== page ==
Robbins echoed that sentiment. At the same time, he also voiced a concern that lack of scale is holding back the immigration field, with too many similar groups pursuing similar ends. He sees the merger as a bold move and potentially as a model, given the rarity of such unions. But through many conversations with grantmakers, he said there’s much more support than he imagined.

“It is not novel thinking, because almost every time I’ve talked to a funder, they’ve said, ‘Oh, I’ve been thinking for years more nonprofits should merge,’” he said. “What I hadn’t realized is that there really has been a conversation in the philanthropic community… that [more nonprofits should merge] is much more of a dominant belief in the funder world than I realized.”

A funder perspective on the need for consolidation

One such funder is Gregory Maniatis. Currently the director of the office of the vice president for global programs at Open Society Foundations, he came to philanthropy in 2010—initially as a consultant, but later full-time—after stints at Columbia University, the United Nations and the Migration Policy Institute. Maniatis, who also serves as director of OSF’s International Migration Initiative, says those experiences left him with a mission.

“If I’m in philanthropy for only one thing, it’s to defragment the progressive field and not have it be a series of well-intentioned, wonderful people running fiefdoms,” he told me when I spoke with him last month. He emphasized that he spoke only for himself, not OSF as a whole. “Philanthropy, sometimes individual philanthropies, but certainly collectively… has the power, if they want, to use it to compel that consolidation,” he said.

OSF, by the way, is a supporter of both New American Economy and the American Immigration Council. It has made regular grants, mostly in the low-six-figures, to AIC at least since 2017, and it granted nearly $140,000 to NAE in 2020 for COVID-19 rapid response work.

While it’s not a merger, Maniatis gave the example of the Welcome.us coalition, which OSF and other funders helped launch amid the chaos of the Afghanistan withdrawal. It serves as a clearinghouse for anyone—from “Starbucks to an individual in Iowa,” as he put it—wanting to get involved with the resettlement process, instead of contacting one of the coalition’s many local and national organizations.

When it came to the AIC-NAE merger, Maniatis said it was key that the merger came about through a long-term process led by Robbins and the organizations’ other leaders, and not imposed by philanthropy. He pointed to the pro-immigrant movement’s opposition as a reason more groups should consider following their lead.

“Progressive civil society groups, whether it’s on climate, or on immigration, are taking on forces that are much more consolidated and powerful. And you can’t take on those forces without a more coherent strategy… which you cannot do, sometimes, when you have too many actors with different goals,” he said.

Leadership change-ups can be prime time for mergers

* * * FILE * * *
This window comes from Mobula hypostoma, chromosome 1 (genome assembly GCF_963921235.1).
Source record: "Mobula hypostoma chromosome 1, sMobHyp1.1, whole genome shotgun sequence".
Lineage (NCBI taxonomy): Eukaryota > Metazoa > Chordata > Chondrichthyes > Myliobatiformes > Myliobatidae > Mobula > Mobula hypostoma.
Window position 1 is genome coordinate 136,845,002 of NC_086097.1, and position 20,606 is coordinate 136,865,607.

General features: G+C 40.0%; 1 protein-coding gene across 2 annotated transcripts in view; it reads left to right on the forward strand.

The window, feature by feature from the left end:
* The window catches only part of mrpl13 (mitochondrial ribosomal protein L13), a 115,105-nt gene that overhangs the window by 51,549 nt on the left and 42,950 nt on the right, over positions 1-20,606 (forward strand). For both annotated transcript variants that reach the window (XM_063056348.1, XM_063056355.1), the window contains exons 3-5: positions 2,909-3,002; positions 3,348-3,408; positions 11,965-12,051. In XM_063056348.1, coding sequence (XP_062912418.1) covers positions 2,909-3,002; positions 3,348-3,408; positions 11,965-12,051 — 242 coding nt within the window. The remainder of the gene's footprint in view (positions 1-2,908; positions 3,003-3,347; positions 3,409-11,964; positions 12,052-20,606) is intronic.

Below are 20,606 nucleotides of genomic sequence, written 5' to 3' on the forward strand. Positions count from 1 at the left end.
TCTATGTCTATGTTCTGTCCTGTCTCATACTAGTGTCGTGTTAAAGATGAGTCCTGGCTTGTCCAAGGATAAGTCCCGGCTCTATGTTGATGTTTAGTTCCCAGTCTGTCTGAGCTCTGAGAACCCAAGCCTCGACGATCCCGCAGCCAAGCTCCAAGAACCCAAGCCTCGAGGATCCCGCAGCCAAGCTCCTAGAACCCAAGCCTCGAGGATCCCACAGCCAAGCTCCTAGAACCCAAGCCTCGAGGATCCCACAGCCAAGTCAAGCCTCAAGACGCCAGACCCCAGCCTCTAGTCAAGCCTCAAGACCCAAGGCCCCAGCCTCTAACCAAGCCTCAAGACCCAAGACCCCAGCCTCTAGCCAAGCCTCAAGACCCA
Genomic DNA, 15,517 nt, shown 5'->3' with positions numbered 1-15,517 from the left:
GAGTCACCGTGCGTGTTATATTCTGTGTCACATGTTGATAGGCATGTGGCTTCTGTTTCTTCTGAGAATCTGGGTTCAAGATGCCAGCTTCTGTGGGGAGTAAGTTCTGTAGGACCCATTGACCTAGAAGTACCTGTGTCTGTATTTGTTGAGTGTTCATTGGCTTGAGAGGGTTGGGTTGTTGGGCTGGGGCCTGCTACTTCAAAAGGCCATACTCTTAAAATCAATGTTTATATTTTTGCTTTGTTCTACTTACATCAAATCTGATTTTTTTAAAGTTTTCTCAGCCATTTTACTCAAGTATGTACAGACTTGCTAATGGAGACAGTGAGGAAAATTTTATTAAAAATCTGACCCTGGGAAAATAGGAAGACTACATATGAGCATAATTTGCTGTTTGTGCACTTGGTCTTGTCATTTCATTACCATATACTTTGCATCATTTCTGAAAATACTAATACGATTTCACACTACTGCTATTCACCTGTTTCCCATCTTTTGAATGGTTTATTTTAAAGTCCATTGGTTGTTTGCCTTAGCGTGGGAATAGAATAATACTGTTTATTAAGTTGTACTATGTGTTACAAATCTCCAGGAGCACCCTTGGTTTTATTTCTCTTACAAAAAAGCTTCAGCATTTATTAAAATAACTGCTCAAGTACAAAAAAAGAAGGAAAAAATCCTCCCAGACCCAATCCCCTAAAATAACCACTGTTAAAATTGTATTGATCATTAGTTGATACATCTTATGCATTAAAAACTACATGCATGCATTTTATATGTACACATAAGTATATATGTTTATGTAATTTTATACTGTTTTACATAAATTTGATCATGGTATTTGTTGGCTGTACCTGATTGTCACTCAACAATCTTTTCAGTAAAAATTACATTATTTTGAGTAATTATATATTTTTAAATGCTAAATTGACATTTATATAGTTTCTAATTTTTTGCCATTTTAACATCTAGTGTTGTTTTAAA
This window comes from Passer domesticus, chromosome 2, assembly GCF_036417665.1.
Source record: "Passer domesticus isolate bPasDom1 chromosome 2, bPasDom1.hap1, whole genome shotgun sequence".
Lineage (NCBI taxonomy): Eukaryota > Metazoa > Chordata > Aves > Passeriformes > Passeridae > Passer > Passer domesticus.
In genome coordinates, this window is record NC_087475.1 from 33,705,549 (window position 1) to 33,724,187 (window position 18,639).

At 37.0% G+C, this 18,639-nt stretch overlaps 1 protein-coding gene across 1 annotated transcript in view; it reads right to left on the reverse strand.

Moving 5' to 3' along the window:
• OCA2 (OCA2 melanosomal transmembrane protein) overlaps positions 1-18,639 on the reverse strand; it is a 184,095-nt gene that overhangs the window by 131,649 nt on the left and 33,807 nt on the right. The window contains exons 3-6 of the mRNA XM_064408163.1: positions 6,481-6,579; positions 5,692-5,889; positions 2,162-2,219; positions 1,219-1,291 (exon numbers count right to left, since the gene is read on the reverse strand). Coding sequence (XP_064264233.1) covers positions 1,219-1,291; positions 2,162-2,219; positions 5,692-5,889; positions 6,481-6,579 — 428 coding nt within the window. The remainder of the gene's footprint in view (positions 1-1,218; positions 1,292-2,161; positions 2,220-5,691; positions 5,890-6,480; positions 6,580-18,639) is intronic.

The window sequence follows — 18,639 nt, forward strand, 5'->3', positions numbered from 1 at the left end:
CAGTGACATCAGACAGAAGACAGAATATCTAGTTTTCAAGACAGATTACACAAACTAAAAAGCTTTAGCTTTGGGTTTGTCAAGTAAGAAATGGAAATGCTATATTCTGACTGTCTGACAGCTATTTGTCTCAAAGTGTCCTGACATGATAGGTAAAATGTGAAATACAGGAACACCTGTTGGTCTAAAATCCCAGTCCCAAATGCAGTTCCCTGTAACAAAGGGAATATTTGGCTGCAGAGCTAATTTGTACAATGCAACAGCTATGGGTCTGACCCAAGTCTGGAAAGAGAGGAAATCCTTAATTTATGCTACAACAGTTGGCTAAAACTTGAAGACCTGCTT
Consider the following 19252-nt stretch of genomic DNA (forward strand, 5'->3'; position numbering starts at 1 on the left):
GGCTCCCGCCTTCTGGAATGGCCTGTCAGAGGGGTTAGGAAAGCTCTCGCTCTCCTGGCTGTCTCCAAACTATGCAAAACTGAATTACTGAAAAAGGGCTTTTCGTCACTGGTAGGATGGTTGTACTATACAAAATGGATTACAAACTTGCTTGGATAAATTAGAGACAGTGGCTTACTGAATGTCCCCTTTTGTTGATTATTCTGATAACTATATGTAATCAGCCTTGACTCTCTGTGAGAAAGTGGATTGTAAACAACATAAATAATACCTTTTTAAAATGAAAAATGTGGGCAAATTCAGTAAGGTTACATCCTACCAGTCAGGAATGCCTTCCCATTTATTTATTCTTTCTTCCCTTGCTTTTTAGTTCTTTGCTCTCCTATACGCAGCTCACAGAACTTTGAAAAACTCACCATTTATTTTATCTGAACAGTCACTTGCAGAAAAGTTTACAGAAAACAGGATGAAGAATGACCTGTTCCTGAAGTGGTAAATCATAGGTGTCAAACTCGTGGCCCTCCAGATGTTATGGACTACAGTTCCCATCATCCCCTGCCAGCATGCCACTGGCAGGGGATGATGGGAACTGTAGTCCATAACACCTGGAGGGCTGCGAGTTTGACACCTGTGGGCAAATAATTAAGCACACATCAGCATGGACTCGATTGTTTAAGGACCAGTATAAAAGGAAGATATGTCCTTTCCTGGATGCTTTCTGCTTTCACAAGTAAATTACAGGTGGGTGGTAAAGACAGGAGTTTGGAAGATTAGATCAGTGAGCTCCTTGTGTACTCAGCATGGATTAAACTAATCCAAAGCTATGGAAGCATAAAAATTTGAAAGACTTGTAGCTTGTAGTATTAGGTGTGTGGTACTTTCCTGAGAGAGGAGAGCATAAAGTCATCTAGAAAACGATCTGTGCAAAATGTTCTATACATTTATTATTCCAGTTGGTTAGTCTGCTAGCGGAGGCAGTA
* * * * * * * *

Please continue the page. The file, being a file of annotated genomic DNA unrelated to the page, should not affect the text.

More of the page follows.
Part of what made this merger possible is that the American Immigration Council had been without a permanent leader following the departure of its former executive director, Beth Werlin, in December 2020. The organization had actually contacted Robbins about the opening—and he later followed up on that suggestion to discuss his merger idea.

If organizations changing leaders are more amenable to joining forces, it could be a prime time for more unions in the migration space. Geri Mannion, managing director of the Carnegie Corporation’s Strengthening U.S. Democracy program, which has given unrestricted grants to both the American Immigration Council and New American Economy for several years, pointed out that there’s a long list of recent and significant transitions among immigration and refugee advocates and funders.

Just a few examples: Marielena Hincapié, the highly visible leader of the National Immigration Law Center, is leaving the organization this June after two-plus decades at its helm. The head of the National Immigration Forum, Ali Noorani, is departing in the spring after a 14-year tenure. It’s even happening in philanthropy: Mayra Peters-Quintero, who led the Ford Foundation’s substantial and influential immigrant rights portfolio for more than a decade, left the foundation last October. Other transitions have taken place lower in the ranks across the sector.

Still more have moved from the field or from philanthropy to join the Biden administration, as often happens when a new leader moves into the White House. Adam Hunter left his position as executive director of Refugee Council USA after less than a year to join the administration. Others who made that jump include policy expert Angela Kelley, who now advises the DHS secretary; and Felicia Escobar Carrillo, who left philanthropy to rejoin the government, this time with the U.S. Citizenship and Immigration Services.

“You now have this reset after the Trump administration,” said Mannion, who has led Carnegie’s immigration giving for more than two decades, and also directs Carnegie’s Special Opportunities Fund.

While I’m not suggesting that any of these specific organizations are considering mergers, or necessarily should do so, the unsettled nature of the field may present opportunities for interested nonprofits. And funders may cheer them on. Mannion, for her part, emphasized the matchmaking component. “It’s like a marriage, right?” she said. Organizations, like a young couple, have to ensure that their “families” approve of the union and that their donors will help pay for the “wedding.” Most of all, “you have to make sure you’re really going to like that person long-term,” she said.

Mannion and Higashi, who in 2009 shared the Robert W. Scrivner Award for Creative Grantmaking for founding the immigration funding collaborative Four Freedoms Fund, both repeated the caution that nonprofits should lead the way, not foundations. Yet they expressed some hopefulness that this union could be the beginning of something bigger.

“One of the potential benefits of the merger, if it is successful, is that it will be an example to other organizations,” Higashi said. “And it will also build confidence among funders that mergers can be successful.”